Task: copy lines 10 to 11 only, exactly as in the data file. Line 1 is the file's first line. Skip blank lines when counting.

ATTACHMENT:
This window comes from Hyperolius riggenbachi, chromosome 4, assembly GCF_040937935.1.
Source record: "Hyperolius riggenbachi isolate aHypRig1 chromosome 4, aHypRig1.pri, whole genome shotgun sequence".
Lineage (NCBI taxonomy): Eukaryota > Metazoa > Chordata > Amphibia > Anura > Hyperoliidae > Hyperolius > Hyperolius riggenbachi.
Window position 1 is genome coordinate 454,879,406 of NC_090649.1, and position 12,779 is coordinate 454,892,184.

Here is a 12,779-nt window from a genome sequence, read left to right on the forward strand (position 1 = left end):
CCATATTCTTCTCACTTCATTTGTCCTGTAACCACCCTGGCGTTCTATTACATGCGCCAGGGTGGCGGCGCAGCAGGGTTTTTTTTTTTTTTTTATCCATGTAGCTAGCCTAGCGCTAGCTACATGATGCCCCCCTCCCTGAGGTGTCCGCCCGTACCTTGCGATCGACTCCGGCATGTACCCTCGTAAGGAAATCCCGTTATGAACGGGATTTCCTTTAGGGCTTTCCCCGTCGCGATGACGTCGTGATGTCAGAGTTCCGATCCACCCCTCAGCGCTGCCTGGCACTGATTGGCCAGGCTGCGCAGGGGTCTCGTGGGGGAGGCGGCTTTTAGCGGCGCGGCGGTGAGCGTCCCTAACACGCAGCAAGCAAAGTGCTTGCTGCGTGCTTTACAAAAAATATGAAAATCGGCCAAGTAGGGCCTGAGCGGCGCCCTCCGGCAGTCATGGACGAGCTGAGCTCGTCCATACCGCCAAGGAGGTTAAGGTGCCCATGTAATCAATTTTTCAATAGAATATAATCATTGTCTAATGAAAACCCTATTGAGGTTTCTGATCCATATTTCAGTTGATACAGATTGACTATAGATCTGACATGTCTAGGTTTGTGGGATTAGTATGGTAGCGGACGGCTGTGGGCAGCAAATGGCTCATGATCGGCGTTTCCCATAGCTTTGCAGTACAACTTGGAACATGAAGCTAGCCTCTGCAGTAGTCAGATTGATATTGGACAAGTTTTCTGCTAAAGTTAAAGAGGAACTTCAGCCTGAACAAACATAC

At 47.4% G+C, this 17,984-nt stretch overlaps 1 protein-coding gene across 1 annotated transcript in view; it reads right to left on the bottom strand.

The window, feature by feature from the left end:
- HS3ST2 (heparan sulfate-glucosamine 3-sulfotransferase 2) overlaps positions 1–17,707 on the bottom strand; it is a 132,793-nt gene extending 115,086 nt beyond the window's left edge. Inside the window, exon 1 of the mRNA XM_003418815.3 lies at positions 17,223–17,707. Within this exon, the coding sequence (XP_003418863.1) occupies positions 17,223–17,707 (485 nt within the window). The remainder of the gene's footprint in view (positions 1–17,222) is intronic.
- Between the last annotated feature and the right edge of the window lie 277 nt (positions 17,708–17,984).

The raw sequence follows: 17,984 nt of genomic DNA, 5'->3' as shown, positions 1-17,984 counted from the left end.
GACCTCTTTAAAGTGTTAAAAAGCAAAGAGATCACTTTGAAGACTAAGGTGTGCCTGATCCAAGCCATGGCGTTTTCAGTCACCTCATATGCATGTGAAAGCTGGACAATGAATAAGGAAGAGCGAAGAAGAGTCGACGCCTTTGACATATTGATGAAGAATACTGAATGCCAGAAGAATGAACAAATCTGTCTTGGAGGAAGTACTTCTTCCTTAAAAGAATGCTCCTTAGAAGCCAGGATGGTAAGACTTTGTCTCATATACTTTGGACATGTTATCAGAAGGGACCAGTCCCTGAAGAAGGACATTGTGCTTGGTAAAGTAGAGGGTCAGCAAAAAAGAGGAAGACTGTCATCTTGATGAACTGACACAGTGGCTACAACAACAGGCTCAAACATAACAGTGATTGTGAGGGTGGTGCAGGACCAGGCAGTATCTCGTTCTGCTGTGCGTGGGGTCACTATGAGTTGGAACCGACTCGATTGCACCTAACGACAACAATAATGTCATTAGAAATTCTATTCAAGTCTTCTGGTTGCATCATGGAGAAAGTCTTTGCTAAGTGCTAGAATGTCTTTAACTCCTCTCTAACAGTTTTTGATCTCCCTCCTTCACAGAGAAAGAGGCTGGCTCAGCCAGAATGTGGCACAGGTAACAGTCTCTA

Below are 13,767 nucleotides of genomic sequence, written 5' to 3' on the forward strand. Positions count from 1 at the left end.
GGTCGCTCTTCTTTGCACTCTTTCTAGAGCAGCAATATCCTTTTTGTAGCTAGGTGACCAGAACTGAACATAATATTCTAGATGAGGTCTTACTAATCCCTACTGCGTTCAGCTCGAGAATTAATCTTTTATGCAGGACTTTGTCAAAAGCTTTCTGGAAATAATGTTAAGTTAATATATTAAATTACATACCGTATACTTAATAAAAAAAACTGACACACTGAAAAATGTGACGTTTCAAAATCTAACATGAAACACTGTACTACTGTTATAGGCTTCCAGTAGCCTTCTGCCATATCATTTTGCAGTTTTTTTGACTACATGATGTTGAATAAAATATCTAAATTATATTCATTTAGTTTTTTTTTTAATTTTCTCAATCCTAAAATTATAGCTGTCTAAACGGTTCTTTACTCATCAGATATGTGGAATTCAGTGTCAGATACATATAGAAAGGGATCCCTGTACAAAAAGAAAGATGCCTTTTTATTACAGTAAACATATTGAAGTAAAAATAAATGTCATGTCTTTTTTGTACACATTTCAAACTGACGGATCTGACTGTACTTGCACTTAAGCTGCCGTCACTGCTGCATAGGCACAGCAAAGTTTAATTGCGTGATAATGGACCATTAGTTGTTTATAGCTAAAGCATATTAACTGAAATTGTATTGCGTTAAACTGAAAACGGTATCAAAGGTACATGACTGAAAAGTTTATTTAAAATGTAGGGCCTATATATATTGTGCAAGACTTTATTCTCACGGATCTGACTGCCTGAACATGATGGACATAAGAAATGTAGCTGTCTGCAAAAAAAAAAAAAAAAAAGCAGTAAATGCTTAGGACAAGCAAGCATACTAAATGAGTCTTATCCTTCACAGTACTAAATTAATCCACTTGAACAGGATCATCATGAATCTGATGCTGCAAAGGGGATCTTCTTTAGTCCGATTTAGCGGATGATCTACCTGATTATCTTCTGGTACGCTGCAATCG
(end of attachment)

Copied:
- Between the last annotated feature and the right edge of the window lie 277 nt (positions 17,708–17,984).

The raw sequence follows: 17,984 nt of genomic DNA, 5'->3' as shown, positions 1-17,984 counted from the left end.